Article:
At 16, she was pregnant and dropped out of middle school. At 17, she became a single mother of twins and had no income, living with her extended family. Today, at 22, Linda Afedzi is a cocoa farmer with ambitions to save enough money to return to school to study medicine. Linda’s life has really taken quite a turn, thanks to a Mastercard Foundation supported program, MASO, unfolding in the rural villages of Ghana.
Before MASO came to this community, I was unemployed like so many others. Now, I am the owner of a cocoa farm through the help of the MASO program. – Linda Afedzi
Linda comes from the village of Liate Wote in the Volta Region of Ghana. Until wide ranging bush fires destroyed their farms some years ago, Liate Wote was a major cocoa and coffee producing center. Today it survives mostly by serving the tourists who visit nearby Afadjato, Ghana’s highest peak, and Tagbo Falls.
Linda’s mother is a trader and has a small maize farm. Her father is a carpenter. Most of the village youth, whether they completed high school or dropped out, are unemployed and have little to do.
“Before Solidaridad came to this community, we had no jobs and no training. We had nothing meaningful to do since we left school. Some of my mates who travelled to the major cities have returned because the situation is almost the same there,” Linda said.
The MASO program came to Liate Wote in 2016 and Linda enrolled to be trained as a professional cocoa farmer. “I did not know anything about cocoa farming. After joining the program, I have learnt so much about budgeting, child labor, planting, and other good practices on the farm.” MASO (the name means to lift or raise up in Twi, the language of the Ashanti region), implemented by a Solidaridad-led consortium funded by the Mastercard Foundation, is designed to solve two problems:
- help rehabilitate the cocoa industry
- provide meaningful opportunities for unemployed youth
The cocoa industry in Ghana is facing challenges. Farmers are aging; their productivity is low, as are their incomes. Their children are not interested in becoming cocoa farmers if it means living a subsistence level existence. So few farmers are making the necessary investments in new cocoa trees, better farming practices, etc. At the same time, in the same villages, villages just like Liate Wote, large numbers of youth are unemployed, with few opportunities in sight. MASO is showing these youth that cocoa farming, if operated as a business, can provide an adequate livelihood and a fulfilling life. The year-long program provides training in basic life skills, financial skills, good agricultural practices, and business skills. It links them to financial services including bank accounts, banking cards and, eventually, to credit. Through its alumni program, it ensures continuing education and peer learning. Recognizing the special challenges for young women like Linda, MASO also offers daycare facilities near many of the training sites. While most training programs are mixed, a few offer opportunities to undertake training in an all-female setting.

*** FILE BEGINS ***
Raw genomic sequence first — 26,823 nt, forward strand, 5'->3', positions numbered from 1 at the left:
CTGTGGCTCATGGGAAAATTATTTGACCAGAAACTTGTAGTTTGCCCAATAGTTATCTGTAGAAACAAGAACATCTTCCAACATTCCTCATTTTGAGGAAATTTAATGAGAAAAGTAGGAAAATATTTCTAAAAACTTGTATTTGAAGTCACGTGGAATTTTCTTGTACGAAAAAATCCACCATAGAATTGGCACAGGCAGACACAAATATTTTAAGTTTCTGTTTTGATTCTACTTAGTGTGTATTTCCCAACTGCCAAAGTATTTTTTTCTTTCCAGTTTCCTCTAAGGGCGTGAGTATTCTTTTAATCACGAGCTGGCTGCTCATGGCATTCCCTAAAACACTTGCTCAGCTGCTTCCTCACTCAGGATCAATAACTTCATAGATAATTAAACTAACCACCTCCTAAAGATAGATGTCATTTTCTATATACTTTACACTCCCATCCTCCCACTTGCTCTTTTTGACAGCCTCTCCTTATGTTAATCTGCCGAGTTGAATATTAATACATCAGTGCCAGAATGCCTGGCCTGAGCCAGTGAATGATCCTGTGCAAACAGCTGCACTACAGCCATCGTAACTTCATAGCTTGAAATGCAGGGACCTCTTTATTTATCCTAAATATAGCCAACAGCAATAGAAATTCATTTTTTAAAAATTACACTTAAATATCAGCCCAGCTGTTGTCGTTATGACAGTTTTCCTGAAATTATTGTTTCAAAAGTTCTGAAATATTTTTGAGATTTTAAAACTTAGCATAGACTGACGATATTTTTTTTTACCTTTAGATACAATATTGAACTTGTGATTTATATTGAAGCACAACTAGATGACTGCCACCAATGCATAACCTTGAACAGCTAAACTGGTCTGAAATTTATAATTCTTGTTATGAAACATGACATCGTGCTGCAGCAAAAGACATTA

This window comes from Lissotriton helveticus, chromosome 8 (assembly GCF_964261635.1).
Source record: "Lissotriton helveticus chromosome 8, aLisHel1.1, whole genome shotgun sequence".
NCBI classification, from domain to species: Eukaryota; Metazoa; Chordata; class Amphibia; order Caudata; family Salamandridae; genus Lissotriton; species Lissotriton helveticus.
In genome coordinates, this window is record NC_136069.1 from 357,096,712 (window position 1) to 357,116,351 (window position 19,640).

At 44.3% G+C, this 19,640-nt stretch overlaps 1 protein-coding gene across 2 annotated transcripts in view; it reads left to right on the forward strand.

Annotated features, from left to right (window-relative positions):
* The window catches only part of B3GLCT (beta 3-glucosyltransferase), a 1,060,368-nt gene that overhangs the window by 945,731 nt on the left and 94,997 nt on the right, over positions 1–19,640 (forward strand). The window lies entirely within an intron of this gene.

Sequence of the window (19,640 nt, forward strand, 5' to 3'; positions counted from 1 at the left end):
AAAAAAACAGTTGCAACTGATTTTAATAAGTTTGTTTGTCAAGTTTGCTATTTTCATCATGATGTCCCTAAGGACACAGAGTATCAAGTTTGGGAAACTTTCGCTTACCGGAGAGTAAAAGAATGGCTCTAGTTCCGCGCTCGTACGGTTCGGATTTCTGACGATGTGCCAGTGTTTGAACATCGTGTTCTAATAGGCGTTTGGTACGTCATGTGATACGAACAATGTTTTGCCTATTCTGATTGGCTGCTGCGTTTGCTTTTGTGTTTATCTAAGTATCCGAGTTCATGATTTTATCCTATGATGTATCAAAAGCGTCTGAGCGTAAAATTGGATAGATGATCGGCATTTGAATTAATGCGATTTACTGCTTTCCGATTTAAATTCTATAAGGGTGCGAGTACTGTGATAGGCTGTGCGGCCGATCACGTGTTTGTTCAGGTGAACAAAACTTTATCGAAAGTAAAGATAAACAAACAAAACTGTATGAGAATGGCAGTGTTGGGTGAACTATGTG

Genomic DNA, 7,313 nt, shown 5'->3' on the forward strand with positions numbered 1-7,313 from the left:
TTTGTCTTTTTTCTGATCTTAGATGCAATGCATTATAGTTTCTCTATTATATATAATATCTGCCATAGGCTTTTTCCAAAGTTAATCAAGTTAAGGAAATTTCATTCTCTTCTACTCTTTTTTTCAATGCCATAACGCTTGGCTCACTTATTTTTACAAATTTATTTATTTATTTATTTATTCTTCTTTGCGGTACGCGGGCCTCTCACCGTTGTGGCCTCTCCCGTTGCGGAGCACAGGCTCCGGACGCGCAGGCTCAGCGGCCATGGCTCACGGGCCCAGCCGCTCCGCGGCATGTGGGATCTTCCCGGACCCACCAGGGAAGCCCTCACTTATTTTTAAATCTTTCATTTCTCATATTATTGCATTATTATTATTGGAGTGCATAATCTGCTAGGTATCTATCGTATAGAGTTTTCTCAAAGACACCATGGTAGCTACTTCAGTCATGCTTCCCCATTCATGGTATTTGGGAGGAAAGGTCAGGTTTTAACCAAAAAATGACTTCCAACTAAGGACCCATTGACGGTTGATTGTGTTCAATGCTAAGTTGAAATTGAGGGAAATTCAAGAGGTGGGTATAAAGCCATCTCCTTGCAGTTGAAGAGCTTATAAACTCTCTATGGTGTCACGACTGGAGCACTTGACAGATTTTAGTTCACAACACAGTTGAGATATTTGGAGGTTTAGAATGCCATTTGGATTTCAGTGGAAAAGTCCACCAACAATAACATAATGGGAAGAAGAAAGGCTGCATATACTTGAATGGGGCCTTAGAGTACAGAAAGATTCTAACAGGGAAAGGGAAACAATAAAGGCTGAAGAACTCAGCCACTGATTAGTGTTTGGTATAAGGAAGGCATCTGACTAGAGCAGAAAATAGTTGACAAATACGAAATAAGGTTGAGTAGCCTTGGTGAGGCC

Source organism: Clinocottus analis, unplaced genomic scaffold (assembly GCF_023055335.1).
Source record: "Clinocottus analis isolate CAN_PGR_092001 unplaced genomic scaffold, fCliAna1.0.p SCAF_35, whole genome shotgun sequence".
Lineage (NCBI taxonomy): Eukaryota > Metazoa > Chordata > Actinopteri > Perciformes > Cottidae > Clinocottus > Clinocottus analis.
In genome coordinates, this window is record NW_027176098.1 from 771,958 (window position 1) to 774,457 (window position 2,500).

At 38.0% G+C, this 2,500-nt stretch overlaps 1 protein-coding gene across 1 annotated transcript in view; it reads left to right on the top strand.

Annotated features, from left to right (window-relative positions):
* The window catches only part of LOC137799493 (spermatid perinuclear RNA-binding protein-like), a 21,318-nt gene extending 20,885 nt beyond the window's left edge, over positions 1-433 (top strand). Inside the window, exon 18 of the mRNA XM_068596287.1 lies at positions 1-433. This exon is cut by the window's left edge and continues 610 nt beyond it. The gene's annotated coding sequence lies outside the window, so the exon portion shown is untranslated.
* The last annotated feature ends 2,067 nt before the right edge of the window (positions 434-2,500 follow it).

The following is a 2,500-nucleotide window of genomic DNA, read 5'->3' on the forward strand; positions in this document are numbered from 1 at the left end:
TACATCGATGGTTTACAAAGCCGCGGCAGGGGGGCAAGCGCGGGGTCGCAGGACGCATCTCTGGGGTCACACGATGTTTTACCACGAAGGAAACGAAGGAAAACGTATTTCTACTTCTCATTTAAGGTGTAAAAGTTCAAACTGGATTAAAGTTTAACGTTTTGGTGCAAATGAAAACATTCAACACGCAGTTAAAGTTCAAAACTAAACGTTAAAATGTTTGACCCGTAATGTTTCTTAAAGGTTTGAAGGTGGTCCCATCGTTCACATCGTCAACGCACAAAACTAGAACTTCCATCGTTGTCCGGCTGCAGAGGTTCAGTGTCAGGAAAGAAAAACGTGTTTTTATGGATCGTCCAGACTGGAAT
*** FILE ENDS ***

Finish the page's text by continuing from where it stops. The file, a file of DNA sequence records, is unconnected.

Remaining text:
So far, MASO has established cocoa training programs in more than 100 villages across five cocoa growing regions of the country. More than 2,000 youth completed the program in its first year and a second cohort of 2,500 is roughly half way through its training. An additional 2-3,000 will follow each year. For those not inclined to become farmers, an entrepreneurial training program, enabling the youth to provide services to support the cocoa industry, has been set up in 28 additional villages.
A MASO class on pruning and air circulation in cocoa plantations being given amongst the cocoa trees
The first cohort has already planted more than 1,000 hectares of cocoa seedlings. Linda planted one acre provided to her by a neighbor, after her family reneged on an initial offer of land. Until her seedlings mature in three years and produce their first cocoa pods, the maize and cassava she planted will give shade to the seedlings and provide food and extra income for her and her now 6-year-old twins.
There are tens of thousands of youth in rural Ghana facing a lack of opportunities just as Linda did before MASO came to her village. Solidaridad, together with partners Ashesi University, Opportunity International, Fidelity Bank, Aflatoun and the Ghana Cocoa Board have, with MASO, embarked on an ambitious program to rejuvenate the cocoa sector across the entire country. We’ve made great progress and the program is showing tremendous promise.
I am farming now through the help of Solidaridad. I owe them everything I have gotten now. – Linda Afedzi
Of course, Linda is only one of the thousands of youth trying to establish a career, a living, in the cocoa industry in Ghana. She and her colleagues still have much to do. Their villages, families and neighbors are providing access to land. But, they also need other inputs – fertilizer, pesticides, tools etc., and these require money.
What we need now, therefore, is for financial institutions to step up, recognize the potential in the graduates of this program and make investments in their businesses, in their futures, and in the future of an industry that is vital to Ghana and to Africa.
Photos by Lamisi Dabire.
This blog was originally published on LinkedIn.